Since reminiscing about Skinheads in my post on The Business the other day I've been giving a lot of thought to that particular much maligned subculture.
It was a wet afternoon. My girlfriend lives 2000 miles away and I don't drink, so the obvious thing to do was to go to the library and read Vol. XV (Ser- Soosy) of the Second Edition of The Oxford English Dictionary.
Berry & Van Den Bark in The Thesaurus of American Slang (1954) acknowledge Skinhead as a slang for a bald headed man, but the first usage in the now familiar context comes from The Daily Mirror of September 3rd, 1969:
A group of teenagers wear tight and rather short jeans, collarless T-shirts, exposed braces, big steel toe-capped boots and hair erased almost to their scalps. The lack of hair is what gives them their generic names.. crop heads, skin-heads or peanuts. The boots are good for kicking.

I remember hearing as a small boy that my uncle had been beaten up by Skinheads. About this time my father was working in Warwick and he remembers a gang of Skinheads walking down the street and his first impression, that they must be inmates from an approved school. A mate of mine got a job circa 1970 (the one he still does now!) because his crop, brogues and tonic suit impressed the old ex army bosses far more than the foppish long hair of the other applicants .
Looking at images of Skinheads from this era their hair doesn't seem particularly short, but this has to be considered in the context of the prevailing fashions of the time.
The early Skinheads embraced soul music, ska and reggae (although Richard Allen's pulp hero Joe Hawkins cited Street Fightin' Man by the Rolling Stones as his fave record). The fashion soon became more mainstream (even Slade were skins for a while) and, unsurprisingly the look was very popular on the terraces as British football hooliganism entered its first golden age.
By the time I had reached adolescence in the late 70's Skinheads were still in evidence. The Two Tone scene revived interest in the fashion and the original ska records. The political compass was a bit of an issue though. I remember terraces of 'Rude Boys' and Skinheads chanting Seig Heil to the tune of the Birdy Song, and the skins were more interested in creating general mayhem than following any particular political agenda.
Then along came Oi! and the hybrid of Punk and Skinhead. At this time most skins weren't listening to ska, it was all flat out punk stuff.
At this time there were quite a few Skinheads in my town. I was fascinated by them, and despite my leanings towards love, peace and harmony, I had soon become one of those strange punk-skin mutations. I got friendly with a few skins- I admired their genuine don't give a fuck attitude and contempt for all authority.
As mentioned briefly in a previous post, one of the most exhilarating nights of my life came when I travelled with a minibus split 50/50 punks and skins from Merthyr to see a gig featuring Cardiff's The Oppressed . A pub full of conspicuously shortarsed Skinheads rumbled the fact that I was a 'Jack' and I spent the rest of the night dodging and literally running for my life. Later that year I went to a Crass gig with a couple of Chelsea casuals- that's a different story but neatly illustrates what a fucked up chameleon I was at the time!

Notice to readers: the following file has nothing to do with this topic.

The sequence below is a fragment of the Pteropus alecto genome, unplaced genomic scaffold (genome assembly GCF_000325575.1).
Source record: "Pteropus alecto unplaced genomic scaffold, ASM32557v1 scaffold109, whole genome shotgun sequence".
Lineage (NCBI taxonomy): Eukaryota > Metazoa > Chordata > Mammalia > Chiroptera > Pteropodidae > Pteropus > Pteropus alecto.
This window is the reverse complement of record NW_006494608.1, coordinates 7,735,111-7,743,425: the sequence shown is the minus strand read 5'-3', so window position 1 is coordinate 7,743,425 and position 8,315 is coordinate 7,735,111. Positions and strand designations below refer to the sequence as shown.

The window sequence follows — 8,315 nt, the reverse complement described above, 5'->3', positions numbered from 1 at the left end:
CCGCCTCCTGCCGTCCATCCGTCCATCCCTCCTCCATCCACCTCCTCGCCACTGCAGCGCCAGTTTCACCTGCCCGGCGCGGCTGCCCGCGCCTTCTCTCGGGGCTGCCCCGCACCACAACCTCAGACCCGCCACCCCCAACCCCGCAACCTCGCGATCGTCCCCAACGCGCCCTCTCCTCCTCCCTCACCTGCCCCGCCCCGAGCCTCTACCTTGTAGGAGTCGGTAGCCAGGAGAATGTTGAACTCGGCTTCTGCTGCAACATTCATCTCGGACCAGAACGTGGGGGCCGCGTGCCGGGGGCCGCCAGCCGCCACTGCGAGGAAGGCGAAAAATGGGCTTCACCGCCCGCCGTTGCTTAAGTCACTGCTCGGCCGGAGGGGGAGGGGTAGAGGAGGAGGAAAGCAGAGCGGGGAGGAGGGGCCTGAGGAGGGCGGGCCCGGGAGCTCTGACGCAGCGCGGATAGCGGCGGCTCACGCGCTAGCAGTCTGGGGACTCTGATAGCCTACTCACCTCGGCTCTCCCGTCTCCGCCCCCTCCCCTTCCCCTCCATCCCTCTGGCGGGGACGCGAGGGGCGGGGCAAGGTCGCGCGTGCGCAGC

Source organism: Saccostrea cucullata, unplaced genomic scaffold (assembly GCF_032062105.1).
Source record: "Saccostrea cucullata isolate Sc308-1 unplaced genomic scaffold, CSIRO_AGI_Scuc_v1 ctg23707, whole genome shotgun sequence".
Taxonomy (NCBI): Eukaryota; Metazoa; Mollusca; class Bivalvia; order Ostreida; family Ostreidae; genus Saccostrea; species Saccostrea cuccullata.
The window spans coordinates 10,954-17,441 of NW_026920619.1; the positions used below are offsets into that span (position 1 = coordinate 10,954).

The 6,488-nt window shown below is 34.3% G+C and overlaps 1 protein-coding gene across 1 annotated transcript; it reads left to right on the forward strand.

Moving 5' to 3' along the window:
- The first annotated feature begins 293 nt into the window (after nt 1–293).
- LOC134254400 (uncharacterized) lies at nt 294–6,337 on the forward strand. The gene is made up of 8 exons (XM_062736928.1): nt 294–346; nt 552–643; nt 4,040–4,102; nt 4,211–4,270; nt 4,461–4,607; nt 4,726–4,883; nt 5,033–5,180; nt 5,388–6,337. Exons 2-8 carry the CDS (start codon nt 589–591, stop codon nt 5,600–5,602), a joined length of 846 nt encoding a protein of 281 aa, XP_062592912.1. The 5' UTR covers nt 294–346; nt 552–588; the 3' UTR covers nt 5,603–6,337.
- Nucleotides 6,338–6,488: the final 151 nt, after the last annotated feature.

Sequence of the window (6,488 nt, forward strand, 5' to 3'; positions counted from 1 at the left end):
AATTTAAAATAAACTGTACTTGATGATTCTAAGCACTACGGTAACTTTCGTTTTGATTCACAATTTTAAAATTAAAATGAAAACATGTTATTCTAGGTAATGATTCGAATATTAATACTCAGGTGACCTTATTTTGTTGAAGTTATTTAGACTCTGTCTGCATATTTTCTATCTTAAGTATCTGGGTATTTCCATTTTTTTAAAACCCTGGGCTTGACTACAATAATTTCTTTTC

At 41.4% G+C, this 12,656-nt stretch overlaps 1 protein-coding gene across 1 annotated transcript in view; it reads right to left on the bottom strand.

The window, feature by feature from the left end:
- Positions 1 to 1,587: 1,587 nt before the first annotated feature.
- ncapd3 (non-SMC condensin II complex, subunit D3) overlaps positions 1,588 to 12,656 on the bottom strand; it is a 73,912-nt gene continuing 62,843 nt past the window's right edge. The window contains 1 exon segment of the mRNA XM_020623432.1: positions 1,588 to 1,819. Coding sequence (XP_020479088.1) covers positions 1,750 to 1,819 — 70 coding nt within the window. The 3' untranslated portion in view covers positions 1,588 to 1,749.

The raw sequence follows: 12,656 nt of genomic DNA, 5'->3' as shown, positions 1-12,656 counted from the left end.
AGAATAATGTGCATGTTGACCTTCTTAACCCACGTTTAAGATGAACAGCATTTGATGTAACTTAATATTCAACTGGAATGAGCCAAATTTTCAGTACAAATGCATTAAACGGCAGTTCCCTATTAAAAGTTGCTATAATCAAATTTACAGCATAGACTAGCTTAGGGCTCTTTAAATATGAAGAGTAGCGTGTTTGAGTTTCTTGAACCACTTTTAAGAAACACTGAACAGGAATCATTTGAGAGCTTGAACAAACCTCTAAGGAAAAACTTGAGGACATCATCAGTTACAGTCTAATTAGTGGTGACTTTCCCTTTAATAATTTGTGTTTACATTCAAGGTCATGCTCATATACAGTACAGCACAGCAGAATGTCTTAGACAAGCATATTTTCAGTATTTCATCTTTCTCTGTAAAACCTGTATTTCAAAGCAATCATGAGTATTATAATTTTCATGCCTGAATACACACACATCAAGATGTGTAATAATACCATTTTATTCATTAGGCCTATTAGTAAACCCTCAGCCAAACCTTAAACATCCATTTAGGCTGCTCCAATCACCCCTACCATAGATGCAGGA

Roddy Moreno & co. Anti Fascist and definitely anti- Jack!

Even into the 90's I was introducing some of the younger football lads (who remembered Madness and Bad Manners on Saturday morning kids TV) to the old Skinhead fashions and the original ska music (as well as the fundamentals of anarchy).
I suppose that I harboured some romantic notion that here was the mobilised proletariat who really could bring down the system, the dispossessed for once prepared to fight back rather than mouth off, but in my heart of hearts, as smart as they look, if I saw a gang of Skinheads coming down the street today I'd probably shit myself.

Skinhead nationalist graffiti, Samara, Russia 2008.


  1. Really fascinating..like the original "Skinhead" paperback cover btw.
    I remember being fascinated and "in awe" of Skins and Punks alike.Such confidence they seemed to have.Some of the Punks too were incredible to look at.I was 11 years old in 1977 and went to a boys grammar school..I used to put up with alot of pisstake from other kids,especially on Saturdays walking home in my suit and tie (we had Saturday Morning lessons!) but,just like "This is England", it was the town-centre Skins and Punx who stuck up for me and befriended me.
    Years later, in the early/mid Eighties I was a kind of a hybrid myself,although more hippie/punk I suppose, and I knew these same kids from my schooldays,drank with them, went to gigs with them.
    And yeah I went to a few Cr@ss gigs too..very,very volatile occcasions they could be.(!)Anyway cheers for sharing mate.Are you aware of the blog "Kill Your Pet Puppy"? There are some great archives from those days on there: http://killyourpetpuppy.co.uk/

  2. Thought you might be interested in this article from Ian Walker about the skinhead sub-culture:

    Skinheads: the cult of trouble

    It dates from 1980, and originally appeared in the now defunct New Society magazine.

  3. Great minds think alike, Darren.
    So interested, in fact, that I had it lined up for a post in my Skinhead series, which now appears above.


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